authenticating people. Being able to impersonate other committers does
not introduce a vulnerability per se. For example, just by setting my
<code class="language-plaintext highlighter-rouge">user.name</code> to Martin's, I do not get the
ability to push code to his repositories. GitHub would require me to
authenticate with his credentials before I could do that.</p>
<p>However, while this is not a security vulnerability per se, it can cause
other issues. When you see an unsigned commit, you have no guarantee
that:</p>
<ul>
<li>The author is really the person whose name is on the commit</li>
<li>The code change you see is really what the author wrote (i.e., it’s
not been tampered with)</li>
</ul>
<p>Making a habit of signing your Git commits instead gives you the ability
to prove that you were the author of a specific code change. It also
gives you the ability to ensure that no one can modify your commit (or
its metadata, such as the time you claimed it was made at) in the
future.</p>
<p>The more sensitive the code you’re working on (e.g., things related to
security, or mission-critical applications), the more you should pay
attention. Attacks on the software supply chain are getting more common,
and their potential consequences more dangerous. <a href="https://www.zdnet.com/article/fbi-warns-about-ongoing-attacks-against-software-supply-chain-companies/">The FBI has warned
us.</a></p>
<p>Here’s how two hypothetical attacks on the software supply chain could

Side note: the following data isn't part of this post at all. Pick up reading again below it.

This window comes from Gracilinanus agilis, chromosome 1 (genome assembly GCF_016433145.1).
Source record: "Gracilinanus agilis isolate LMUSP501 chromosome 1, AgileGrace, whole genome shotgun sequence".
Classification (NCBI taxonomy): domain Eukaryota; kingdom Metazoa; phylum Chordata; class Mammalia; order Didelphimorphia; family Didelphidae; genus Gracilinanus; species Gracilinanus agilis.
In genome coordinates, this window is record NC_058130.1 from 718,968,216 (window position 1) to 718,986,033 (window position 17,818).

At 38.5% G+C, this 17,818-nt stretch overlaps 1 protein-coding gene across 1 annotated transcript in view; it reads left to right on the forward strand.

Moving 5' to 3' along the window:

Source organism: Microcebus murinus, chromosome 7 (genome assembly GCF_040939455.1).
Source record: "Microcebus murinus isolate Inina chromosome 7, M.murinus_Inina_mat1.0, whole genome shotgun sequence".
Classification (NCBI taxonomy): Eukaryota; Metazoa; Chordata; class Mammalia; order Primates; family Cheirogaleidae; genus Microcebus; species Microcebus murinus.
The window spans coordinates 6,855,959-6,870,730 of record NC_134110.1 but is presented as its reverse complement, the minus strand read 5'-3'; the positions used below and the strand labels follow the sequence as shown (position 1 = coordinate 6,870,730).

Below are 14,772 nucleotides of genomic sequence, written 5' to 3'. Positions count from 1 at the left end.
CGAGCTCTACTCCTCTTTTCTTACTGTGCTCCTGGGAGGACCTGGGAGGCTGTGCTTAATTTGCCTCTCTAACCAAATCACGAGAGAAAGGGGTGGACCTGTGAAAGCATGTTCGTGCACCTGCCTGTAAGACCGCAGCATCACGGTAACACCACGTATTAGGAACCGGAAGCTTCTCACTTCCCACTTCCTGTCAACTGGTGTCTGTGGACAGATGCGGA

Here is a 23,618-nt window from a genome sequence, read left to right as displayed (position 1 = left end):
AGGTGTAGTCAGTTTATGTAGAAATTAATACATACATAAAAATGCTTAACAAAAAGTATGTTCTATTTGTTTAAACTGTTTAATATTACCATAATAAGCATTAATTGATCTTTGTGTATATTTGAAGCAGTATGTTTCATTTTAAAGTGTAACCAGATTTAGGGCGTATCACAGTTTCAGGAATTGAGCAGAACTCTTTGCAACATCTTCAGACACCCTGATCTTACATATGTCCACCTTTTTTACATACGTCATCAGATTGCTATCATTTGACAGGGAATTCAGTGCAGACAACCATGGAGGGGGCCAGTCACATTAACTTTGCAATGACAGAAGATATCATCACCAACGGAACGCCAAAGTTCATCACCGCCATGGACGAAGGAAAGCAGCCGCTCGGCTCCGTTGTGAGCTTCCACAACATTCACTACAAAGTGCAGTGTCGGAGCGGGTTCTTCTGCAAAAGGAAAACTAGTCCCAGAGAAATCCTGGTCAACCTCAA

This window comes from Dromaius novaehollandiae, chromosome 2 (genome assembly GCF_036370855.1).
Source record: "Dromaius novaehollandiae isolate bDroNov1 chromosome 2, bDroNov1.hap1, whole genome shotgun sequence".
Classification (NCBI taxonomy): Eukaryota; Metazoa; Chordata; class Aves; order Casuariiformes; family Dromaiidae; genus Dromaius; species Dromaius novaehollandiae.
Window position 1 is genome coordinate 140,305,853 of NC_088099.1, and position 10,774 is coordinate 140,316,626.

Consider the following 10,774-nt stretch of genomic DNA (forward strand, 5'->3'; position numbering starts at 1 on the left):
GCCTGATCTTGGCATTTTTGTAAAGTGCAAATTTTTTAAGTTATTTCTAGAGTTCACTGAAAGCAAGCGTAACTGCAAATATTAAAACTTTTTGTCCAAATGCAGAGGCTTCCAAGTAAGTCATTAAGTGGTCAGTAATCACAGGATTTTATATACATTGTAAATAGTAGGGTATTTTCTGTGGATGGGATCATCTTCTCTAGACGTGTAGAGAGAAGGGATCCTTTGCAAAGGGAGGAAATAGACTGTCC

look, with unsigned commits. First, imagine the case of a disgruntled
employee who might purposely want to introduce a backdoor into an app
they’re working on (on a repo they already have write access to), so
they impersonate one of their teammates when submitting the code, to
keep the blame away from themself.</p>
<p>Another example is someone creating a malicious pull request in an
open-source project. They could make it look like someone else (for
example, someone with a great reputation) co-authored it, to make it
more likely that the PR will be accepted (if you maintain open-source
libraries, you know how time-consuming it can be to fully, thoroughly
review every PR).</p>
<p>Please note that just because you sign your Git commits, it doesn’t stop
others from impersonating you. I have been regularly signing my commits
for about a year, but you could still make a code change and put my name
on it. There’s no way I can stop you from doing that. However, whoever
reads your code won’t see my digital signature (or the “Verified”
badge), and so they at least have the ability to question the
authenticity of that commit or its integrity. On the other hand, people
who do follow my repositories can see that I’ve authored all the commits
in the last year.</p>
<p>For your own projects, if your Git hosting service allows that, you can
also require a policy that all commits must be signed. On GitHub, that’s
done with <a href="https://help.github.com/en/github/administering-a-repository/about-required-commit-signing">protected
branches</a></p>
<h1 id="3-cryptographic-signatures-and-gpg">3. Cryptographic Signatures and GPG</h1>
<p>If you’ve never heard of cryptographic signatures or GPG, this brief,
simplified explanation might help you.</p>
<h2 id="31-asymmetric-cryptography">3.1. Asymmetric cryptography</h2>
<p>You might have heard that there are two main kinds of cryptographic
algorithms: symmetric and asymmetric ones. Symmetric cryptography is the
most understood one: first you encrypt your data using a passphrase, and
then you use the same passphrase to decrypt the message and get it in
clear-text again. If you want to share the encrypted data with another
person, you need to give them the passphrase too. This is how algorithms
like AES work, conceptually.</p>